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Since wars begin in the minds of men, it is in the minds of men that the defenses of peace must be constructed.
|M.A. Washington: Reconciling the Nation, One Community at a Time|
|By Massa Amelia Washington, Commissioner, Truth and Reconciliation Commission, Monrovia, Liberia|
|Wednesday, December 01, 2010|
Published in Dialogue & Alliance, Spring/Summer 2010 issue
Pursuant to its core mandate to promote peace, justice, and reconciliation, the Truth and Reconciliation Commission (TRC) of Liberia for three years embarked upon series of processes in the implementation of its mandate. A key component of the Commission’s work was the holding of hearings in the 15 counties of Liberia and the United States of America in accommodation of Liberians in the Diaspora. The hearings were both public and in camera. The public hearings often received record attendance as people flocked to the hearings hall to hear others tell their stories about what happened to them, their families, or communities during Liberia’s 14-year civil conflict. Perpetrators were also given the opportunity to tell their side of the story.
The following article was written for the media following the River Gee County hearings against the background of an interesting and unique approach toward reconciliation in the Liberian context popularized by Liberians residing in the rural parts of the country and adopted by the TRC in recognition of the country’s own traditional and cultural mechanisms of conflict resolution and peacebuilding.
The article is a narrative of a conflict situation in Youbor, Glaro District, River Gee County, South-Eastern Liberia, involving a young man, Washington Moore, accused of participation in the murder of three prominent citizens of the area and the persistence of one woman, Mrs. Martha Watkins, to get justice. The conflict which brewed as a result of the war threatened to rock the fragile peace and security that residents of that part of the country enjoyed. Save for the TRC and its intervention in resolving the matter by bringing the victim and perpetrator together with the help and involvement of the community, the village of Youbor in Glaro District would still be losing sleep, since the victim, Mrs. Martha Watkins, was determined that she would get justice in the case of her murdered husband.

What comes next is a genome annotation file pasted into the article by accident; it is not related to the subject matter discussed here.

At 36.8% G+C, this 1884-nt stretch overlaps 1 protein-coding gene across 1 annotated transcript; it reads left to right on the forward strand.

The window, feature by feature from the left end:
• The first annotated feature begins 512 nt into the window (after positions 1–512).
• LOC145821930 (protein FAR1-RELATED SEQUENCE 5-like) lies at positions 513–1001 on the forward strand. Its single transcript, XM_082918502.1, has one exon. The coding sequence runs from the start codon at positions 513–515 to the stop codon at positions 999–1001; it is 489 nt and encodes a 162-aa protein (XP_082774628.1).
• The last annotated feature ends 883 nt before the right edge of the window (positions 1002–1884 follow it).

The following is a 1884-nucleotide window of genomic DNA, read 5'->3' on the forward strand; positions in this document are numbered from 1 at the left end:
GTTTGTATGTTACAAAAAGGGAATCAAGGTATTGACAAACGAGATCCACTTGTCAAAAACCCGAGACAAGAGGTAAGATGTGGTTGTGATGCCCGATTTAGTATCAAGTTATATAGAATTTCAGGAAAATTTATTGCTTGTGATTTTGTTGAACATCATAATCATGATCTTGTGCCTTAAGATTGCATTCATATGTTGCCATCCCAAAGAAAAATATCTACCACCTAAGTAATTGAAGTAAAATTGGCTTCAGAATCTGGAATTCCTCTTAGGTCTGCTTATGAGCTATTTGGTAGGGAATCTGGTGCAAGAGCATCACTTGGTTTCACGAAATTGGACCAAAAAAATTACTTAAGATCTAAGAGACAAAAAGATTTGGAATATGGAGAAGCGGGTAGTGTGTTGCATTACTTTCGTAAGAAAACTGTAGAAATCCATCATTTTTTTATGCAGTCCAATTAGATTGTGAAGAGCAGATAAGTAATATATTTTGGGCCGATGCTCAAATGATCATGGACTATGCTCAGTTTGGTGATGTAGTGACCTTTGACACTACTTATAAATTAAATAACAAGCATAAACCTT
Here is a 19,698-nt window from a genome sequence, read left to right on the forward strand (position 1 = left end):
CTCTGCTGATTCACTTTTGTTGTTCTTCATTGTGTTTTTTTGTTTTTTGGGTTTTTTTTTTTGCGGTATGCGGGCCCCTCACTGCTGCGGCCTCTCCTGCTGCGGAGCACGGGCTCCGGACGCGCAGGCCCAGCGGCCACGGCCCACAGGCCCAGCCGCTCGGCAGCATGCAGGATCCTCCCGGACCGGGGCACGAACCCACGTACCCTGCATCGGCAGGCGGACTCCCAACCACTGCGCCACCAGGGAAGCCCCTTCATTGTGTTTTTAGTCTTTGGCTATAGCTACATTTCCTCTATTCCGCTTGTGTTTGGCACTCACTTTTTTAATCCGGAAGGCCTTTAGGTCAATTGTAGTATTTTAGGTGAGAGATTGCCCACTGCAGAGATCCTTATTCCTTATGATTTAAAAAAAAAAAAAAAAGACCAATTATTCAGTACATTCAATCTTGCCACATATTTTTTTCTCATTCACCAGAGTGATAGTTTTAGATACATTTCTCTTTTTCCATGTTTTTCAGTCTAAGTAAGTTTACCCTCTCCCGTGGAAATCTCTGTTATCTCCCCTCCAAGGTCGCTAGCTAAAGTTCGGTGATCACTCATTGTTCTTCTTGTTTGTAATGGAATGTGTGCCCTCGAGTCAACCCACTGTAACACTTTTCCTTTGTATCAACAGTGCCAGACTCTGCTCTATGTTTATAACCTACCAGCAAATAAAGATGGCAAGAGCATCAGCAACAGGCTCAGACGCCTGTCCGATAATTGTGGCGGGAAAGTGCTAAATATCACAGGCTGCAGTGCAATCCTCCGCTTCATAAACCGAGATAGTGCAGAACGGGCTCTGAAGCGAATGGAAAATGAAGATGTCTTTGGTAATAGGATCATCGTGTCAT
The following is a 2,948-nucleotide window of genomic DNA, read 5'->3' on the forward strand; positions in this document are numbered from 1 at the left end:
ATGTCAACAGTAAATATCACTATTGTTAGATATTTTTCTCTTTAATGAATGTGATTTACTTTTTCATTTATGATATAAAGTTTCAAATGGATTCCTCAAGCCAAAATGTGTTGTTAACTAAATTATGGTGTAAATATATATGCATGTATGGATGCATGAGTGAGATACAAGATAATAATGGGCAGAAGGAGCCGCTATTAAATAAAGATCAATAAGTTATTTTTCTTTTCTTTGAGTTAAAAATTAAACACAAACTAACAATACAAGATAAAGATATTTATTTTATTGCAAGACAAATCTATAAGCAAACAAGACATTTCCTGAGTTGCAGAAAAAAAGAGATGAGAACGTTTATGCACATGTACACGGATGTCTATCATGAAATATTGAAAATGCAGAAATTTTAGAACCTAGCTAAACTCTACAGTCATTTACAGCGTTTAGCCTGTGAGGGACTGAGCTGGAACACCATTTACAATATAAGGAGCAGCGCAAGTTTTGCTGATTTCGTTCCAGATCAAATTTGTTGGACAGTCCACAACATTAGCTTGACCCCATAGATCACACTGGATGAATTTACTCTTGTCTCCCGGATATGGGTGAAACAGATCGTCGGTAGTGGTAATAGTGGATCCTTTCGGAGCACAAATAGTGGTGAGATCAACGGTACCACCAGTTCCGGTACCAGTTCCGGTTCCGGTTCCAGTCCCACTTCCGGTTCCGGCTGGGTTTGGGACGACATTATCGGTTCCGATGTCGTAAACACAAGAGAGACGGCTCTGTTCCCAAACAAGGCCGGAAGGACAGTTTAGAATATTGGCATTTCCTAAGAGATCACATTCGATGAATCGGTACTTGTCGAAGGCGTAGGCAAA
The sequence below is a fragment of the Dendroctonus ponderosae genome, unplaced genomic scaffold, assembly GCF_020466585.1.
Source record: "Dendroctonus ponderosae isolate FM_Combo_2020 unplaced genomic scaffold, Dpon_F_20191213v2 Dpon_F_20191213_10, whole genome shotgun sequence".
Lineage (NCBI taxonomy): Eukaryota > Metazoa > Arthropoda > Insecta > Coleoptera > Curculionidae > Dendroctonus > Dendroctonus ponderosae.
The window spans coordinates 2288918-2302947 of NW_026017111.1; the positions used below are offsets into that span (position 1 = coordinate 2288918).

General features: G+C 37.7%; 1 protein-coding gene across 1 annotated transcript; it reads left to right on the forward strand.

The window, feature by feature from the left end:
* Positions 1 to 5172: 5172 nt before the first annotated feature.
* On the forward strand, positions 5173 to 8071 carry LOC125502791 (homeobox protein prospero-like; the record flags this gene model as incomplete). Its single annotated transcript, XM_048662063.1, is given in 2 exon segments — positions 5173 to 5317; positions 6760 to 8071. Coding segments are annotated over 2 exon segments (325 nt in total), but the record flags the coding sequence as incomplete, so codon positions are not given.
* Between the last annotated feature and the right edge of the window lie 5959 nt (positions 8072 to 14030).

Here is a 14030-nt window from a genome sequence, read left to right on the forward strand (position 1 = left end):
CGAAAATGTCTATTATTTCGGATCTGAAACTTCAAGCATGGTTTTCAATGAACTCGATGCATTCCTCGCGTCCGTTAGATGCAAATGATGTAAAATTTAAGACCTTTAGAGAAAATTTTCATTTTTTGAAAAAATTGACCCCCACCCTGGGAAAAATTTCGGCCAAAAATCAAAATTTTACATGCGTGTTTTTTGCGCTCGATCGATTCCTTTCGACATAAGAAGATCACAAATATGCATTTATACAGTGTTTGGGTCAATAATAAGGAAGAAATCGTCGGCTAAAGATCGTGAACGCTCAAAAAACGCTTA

Besides telling what happened and the horror that accompanies the narrative, the story validates a theory of transitional justice which states that Truth Telling in investigating violations of human rights brings closure to the victims of gross human right violations and serves as a catalyst for true healing and reconciliation.
Before this article, the public grasped only a fraction of the enormity and impact of the work of the TRC and commitment on the part of Commissioners to get the job done. The publication of the article accompanied by photos of various stages of the epic journey to Youbor boosted the Commission’s image and generated renewed appreciation for the work of the Commission.
The Hearings Officer commenced duty for the day. Every day since January 7, when the TRC launched its hearings, it has been his charge to usher in the witnesses. On Tuesday, February 26, he dutifully announced the first witness of the day in the second day of the TRC Hearings in Fish Town, River Gee County.
The witness emerged from a room in the back of the hall where he had been waiting out of the public glare. As if being cheered to move on, he confidently walked over to the witness stand and received the oath swearing to tell the truth and nothing but the truth, then recited his name as is requested of all witnesses by the Chair of the TRC for the record. He was ready to tell his story – his side of the story.
Witness Washington Moore, 34 years of age, youthful and with a likable personality, was testifying as an alleged perpetrator, accused of participating in the arrests and subsequent gruesome murders of three of River Gee’s prominent citizens: Richard Watkins, Amos Suah, and Amos Nyenoh. Washington had come some 120 km from his village of Youbor in Glaro District to Fish Town on the day before to watch the TRC Hearings as it debuted in River Gee when he was implicated by the eighth witness of the day, Mrs. Martha Watkins.
In a heart-wrenching narrative, Mrs. Watkins, the first wife of the murdered Richard Watkins, on Monday, March 25, informed TRC Commissioners of how her husband and the two Amoses were arrested from their homes some time in mid April 2003 allegedly by Washington Moore and five of his (Moore’s) colleagues from the Citizens Defense Force (CDF) and later killed.